Media Transformations are tools we use to standardize the media you've uploaded into various Datasets. The main purpose of Media Transformations is to make your media easier to annotate, and thus to create better training data.
You can read walkthroughs for each specific Media Transformation here:
As more Media Transformations become available, we'll update this page with information on how to get the most out of them!
Best Practices for Transforming Media
Here are a few tips and tricks to consider when using Media Transformations.
When should I transform my media?
The scenarios differ from media type to media type, but in general, you want to use Media Transformations to make your media easier to annotate. The simpler you make your annotation tasks, the faster they can be completed and the better the quality will be.
Here are quick examples of how Media Transformations can help make media easier to annotate:
Tile large pictures into many smaller ones, so that each new "tile" can be annotated in parallel, greatly speeding up the annotation process.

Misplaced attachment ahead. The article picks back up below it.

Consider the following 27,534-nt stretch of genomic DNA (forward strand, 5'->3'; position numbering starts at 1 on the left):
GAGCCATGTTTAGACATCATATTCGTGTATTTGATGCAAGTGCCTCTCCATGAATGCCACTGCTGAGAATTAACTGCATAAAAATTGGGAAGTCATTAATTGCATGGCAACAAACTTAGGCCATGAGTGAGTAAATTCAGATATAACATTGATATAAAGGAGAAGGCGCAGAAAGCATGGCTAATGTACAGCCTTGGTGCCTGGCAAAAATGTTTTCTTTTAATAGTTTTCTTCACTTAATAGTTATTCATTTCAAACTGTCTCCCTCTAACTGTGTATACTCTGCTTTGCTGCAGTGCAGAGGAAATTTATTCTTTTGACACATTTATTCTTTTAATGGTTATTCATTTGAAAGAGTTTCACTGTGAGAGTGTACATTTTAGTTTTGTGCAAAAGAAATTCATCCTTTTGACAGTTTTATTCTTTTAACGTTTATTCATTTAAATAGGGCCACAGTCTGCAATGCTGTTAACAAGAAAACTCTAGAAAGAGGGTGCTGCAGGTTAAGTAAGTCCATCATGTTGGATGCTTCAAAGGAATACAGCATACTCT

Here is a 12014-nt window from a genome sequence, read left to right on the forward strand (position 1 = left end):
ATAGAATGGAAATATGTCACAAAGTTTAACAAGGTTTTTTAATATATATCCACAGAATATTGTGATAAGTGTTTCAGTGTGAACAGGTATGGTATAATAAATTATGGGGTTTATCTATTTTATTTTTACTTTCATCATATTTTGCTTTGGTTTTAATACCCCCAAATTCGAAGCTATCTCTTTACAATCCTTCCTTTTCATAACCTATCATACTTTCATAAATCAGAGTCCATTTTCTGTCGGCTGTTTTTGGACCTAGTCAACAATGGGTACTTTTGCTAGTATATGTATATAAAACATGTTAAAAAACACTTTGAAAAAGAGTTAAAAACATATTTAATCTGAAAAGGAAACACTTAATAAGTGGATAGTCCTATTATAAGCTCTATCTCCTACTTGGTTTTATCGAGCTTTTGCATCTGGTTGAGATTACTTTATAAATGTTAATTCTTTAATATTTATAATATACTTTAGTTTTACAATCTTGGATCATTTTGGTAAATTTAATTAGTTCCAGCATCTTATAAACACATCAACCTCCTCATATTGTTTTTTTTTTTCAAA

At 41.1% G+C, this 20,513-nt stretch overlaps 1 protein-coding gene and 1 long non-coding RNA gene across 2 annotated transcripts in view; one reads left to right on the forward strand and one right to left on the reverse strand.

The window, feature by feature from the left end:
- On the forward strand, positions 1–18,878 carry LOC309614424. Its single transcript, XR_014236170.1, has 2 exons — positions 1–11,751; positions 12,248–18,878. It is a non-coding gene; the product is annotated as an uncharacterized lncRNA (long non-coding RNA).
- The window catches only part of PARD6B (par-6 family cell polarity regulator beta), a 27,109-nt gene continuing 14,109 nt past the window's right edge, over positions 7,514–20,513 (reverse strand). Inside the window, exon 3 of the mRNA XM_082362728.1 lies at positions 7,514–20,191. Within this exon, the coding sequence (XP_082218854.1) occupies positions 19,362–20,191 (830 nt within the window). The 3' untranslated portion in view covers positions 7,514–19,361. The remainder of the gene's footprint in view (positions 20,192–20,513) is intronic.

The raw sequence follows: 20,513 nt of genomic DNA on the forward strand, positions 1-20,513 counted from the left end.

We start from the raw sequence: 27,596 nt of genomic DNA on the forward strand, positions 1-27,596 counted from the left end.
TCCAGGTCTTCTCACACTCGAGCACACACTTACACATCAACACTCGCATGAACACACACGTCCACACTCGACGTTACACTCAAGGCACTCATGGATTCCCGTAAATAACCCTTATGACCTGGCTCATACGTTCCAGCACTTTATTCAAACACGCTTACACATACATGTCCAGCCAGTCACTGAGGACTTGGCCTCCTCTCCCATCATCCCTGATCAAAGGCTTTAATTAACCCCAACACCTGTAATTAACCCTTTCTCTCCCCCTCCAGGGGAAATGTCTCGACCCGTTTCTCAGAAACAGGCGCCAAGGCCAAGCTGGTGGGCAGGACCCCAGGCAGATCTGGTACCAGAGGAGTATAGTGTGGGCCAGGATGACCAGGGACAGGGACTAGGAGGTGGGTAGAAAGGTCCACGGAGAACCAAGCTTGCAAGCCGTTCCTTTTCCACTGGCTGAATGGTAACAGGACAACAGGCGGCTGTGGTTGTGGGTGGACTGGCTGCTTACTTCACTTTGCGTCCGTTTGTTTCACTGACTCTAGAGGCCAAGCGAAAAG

Crop large pictures that include lots of extraneous pixels, reducing the total amount of imagery that needs to be reviewed and annotated.
Chunk lengthy videos into smaller clips that can be annotated in parallel, similar to how tiling works for pictures.
Where should I place the new "transformed" media?
When you perform a Media Transformation, you'll be asked to select a Target Dataset. We strongly recommend using a different Dataset than the one your original "untransformed" media are in.
Placing transformed media into a different Dataset prevents duplication within a particular Project, meaning the same pixels won't get annotated twice. When you attach a Dataset to a Project, 100% of the media in that Dataset become a part of that Project and get added to the Project's annotation queue. If you place your transformed media into the same Dataset as the original, then the original media and the transformed media will both be attached to the same Project!
For example, say you have a large satellite image over the Amazon Rainforest, and you'd like to train a model to look for deforestation. That one single satellite image might be 20,000 x 20,000 pixels in size—way too big for a single person to annotate all at once! It would be wise to tile the image, resulting in many hundred smaller tiles. These tiles can now be annotated in parallel.
But if you were to place the tiled images into the same Dataset as the original 20,000 x 20,000 image, you'd essentially be annotating those same pixels twice: once on the original image, and then again on each of the individual tiles! All that extra work wouldn't yield any better results when training a model, so it would essentially be wasted annotation effort!